Data analysis is growing by leaps and bounds. More and more, business analysts, project managers, and Six Sigma practitioners have access to more data. The key is how to derive useful information from the raw data. That is where data analytics comes in.
TRUISM! Raw data is not fit for human consumption, but the information we derive from the data is.
Data analytics can be grouped into three sexy tiers, by level of complexity. The first and simplest tier is Descriptive Analytics. The second tier is Predictive (Inferential) Analytics, and the third and most recent tier is the Prescriptive Analytics.
Now for a surprise. The first two tiers of analytics is covered by Statistics. Just like the old and boring Statistical Process Control was rebranded to the sexy and now famous “Six Sigma”, Statistics has been rebranded as “Descriptive and Predictive Analytics”.
If you are or want to become a lean manufacturing practitioner, be happy; no statistics is need. If you are a project manager, you need to brush up on your statistics, if you want to improve on your estimating techniques for activity durations, resources, and costs, as well as for risk analysis. If you want to be a Six Sigma practitioner, then Statistics is a must.
Statistics comes from the word “states”, i.e. countries, that counted people and resources for taxing and military recruitment. That is why the word “population” is still used in Statistics to refer to the data set.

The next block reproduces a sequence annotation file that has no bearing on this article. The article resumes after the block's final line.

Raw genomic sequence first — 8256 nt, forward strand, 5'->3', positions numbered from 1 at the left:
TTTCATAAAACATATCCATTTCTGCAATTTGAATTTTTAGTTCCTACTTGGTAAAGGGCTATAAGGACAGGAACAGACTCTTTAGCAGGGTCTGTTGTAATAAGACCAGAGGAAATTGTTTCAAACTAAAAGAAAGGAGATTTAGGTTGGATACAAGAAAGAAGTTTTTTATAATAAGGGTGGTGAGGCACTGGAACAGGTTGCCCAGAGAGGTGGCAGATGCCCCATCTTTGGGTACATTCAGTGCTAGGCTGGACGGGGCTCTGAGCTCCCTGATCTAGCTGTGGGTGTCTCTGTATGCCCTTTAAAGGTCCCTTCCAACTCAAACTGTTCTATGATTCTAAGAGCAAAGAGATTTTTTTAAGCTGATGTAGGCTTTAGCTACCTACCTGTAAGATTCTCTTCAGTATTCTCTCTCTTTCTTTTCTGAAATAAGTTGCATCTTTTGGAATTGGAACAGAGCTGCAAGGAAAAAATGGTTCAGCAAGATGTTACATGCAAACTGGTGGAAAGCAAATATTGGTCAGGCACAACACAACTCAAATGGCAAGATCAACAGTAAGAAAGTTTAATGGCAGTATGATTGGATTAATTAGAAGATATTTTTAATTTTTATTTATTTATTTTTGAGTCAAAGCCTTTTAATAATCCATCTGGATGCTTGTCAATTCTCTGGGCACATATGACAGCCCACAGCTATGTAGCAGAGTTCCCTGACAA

Statistics is a powerful tool for analyzing data, either for business, science and medicine. Yet, Statistics is more feared by people than even Calculus. It doesn’t have to be that way. Follow me as I will guide you “down the rabbit hole”, (a metaphor for an entry into the unknown, the disorientating or the mentally deranging, from its use in Alice’s Adventures in Wonderland.)
Statistics is simply define as the collection, analysis, and presentation of data sets. Collection refers to measuring or gathering the data as well as tabulating the data (entering it into Excel). Analysis refers to using the appropriate techniques to study the data set (like mean, standard deviation, etc.) and presentation means creating some Excel charts to visually display the findings. Data sets are composed of the same measurement done over an entire population or sample. Examples of data sets can range from class test scores to lifespan of tires.
Data sets come in two flavors: population and sample. A population data set has the entire collection of data. As an example, if there are 20 students who took the exam, and you have all 20 test scores then you have a population dataset. It is straight forward to calculate the class average. If, however, you just have 5 test scores out of 20, then you just have a sample data set. It is much harder and less precise to calculate or predict the class average from just 5 test scores.
Getting a data set for the entire population is difficult. Imagine asking the age of all 300 million Americans! It is much easier just asking 500 Americans their age. With Statistics, you can calculate the ages of 300 million Americans from just 500. That is the power of Data Analytics or Statistics (how it used to be called).
In this series, we will explore Statistics in a simple and refreshing manner. Stay tuned!